It was the beginning of CrowdHydrology, a crowdsourcing project that recently gained U.S. Geological Survey support for expansion into several Midwest states. Though it won’t generate as much data as official USGS stream gauges, the project will generate data points that supplement those lost from official gauges shut down following federal budget cuts.

Full article: CrowdHydrology sources water level data from public’s text messages

CrowdHydrology Featured in Iowa City Newspaper

Posted by on 10:29 pm in News | Comments Off on CrowdHydrology Featured in Iowa City Newspaper

CrowdHydrology in the Iowa City Press-CitizenCrowdHydrology featured in the Iowa City Press-Citizen.

A University of Iowa researcher is hoping that the same tactic that sustains Wikipedia and helps trendy businesses think up new designs and campaigns will help him collect water level data.

UI assistant geoscience professor Adam Ward is turning to crowdsourcing to collect data on three points in Johnson County. He’s installed three stream gauges – which basically are rulers in the water with signs explaining their purpose – from which he wants passersby to text the water levels to a phone number that automatically uploads them to an online database.

Full article: Researchers recruiting citizen scientists

Michigan Public Radio Mentions CrowdHydrology

Posted by on 2:58 pm in News | Comments Off on Michigan Public Radio Mentions CrowdHydrology

Michigan Radio News for Michigan features CrowdHydrologyCrowdHydrology was mentioned on Michigan Public Radio, during a segment of the Environmental Report.

If you’ve ever wanted to get involved in science but thought it sounded like a lot of work, now all you have to do is send a text.

Chris Lowry is an assistant professor of geology at the University at Buffalo. He’s the co-creator of CrowdHydrology. You can think of it as crowdsourcing information about water.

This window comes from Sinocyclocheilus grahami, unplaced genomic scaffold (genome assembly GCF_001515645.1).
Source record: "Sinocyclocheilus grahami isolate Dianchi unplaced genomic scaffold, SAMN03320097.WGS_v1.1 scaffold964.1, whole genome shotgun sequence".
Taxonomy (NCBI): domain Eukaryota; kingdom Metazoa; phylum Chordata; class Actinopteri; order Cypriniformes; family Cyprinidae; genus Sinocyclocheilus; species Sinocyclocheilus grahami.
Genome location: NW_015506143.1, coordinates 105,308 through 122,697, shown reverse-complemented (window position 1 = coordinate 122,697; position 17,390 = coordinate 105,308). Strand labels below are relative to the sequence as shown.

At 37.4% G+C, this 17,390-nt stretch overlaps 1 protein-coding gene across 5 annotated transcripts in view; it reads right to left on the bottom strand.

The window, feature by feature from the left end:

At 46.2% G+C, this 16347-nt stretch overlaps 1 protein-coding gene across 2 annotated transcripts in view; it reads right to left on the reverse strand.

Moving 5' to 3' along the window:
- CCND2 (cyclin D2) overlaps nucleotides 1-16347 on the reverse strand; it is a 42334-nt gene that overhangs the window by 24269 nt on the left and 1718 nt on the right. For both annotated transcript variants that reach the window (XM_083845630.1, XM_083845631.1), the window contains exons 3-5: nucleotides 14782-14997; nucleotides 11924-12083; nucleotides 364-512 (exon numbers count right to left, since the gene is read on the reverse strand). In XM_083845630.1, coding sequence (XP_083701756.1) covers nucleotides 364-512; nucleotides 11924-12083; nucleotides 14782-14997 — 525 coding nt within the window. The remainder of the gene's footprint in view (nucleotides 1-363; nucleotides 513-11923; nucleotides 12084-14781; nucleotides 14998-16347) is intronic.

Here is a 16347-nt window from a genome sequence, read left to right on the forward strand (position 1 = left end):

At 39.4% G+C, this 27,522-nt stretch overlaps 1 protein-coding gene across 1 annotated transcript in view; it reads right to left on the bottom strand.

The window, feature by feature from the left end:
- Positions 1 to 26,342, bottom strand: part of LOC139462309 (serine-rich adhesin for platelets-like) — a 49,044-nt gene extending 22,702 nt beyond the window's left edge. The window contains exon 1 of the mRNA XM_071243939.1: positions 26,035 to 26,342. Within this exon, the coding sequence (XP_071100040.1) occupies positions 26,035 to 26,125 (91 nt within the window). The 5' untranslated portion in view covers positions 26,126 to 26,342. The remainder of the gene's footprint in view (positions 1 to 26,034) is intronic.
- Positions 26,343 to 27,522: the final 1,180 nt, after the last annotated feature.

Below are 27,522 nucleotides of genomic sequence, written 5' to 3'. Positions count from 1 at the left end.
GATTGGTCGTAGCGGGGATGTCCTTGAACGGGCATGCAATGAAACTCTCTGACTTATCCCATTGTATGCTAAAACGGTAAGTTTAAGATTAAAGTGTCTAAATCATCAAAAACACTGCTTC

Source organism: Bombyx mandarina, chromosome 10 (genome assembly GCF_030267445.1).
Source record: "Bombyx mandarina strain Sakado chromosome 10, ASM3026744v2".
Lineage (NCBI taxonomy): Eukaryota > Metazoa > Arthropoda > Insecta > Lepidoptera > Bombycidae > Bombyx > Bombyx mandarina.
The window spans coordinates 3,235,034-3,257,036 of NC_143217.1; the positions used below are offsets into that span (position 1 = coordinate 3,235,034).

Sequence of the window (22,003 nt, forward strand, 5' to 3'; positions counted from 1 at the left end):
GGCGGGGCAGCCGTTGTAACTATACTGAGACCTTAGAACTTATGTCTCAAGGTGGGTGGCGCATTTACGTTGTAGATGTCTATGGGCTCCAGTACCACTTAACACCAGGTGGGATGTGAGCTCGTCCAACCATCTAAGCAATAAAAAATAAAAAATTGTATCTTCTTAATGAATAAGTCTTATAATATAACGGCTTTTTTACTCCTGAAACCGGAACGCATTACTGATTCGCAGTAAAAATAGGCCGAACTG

“So basically how this works is we have some giant rulers that are set up in streams and there’s a little sign on the top of the ruler that says ‘please text us the water level’ and people who are walking by these signs with their mobile phones can look at the ruler and make a measurement off that ruler of what the water level would be at that particular time of the day and send us a text message,” he says.

Full article: 7 places in Michigan where you can text data to scientists

Innovation Trail Reports on CrowdHydrology in Upstate New York

Posted by on 10:40 pm in News | Comments Off on Innovation Trail Reports on CrowdHydrology in Upstate New York

CrowdHydrology Featured on Innovation TrailCrowdHydrology featured on website Innovation Trail for efforts in Upstate New York.

Mobile technology has created some new opportunities for citizen scientists to play an active part in research, especially with tighter budgets. Now a nationwide project is enlisting the public to gather up-to-date information on water levels.

If you walk through the trails of Tifft Nature Preserve on the edge of Lake Erie you will see a sheltered information sign in front of a small lake that says “What’s the water height today? Text us.” UB Assistant Professor Chris Lowry explains.

Full article: Nationwide research project enlists public to help collect water data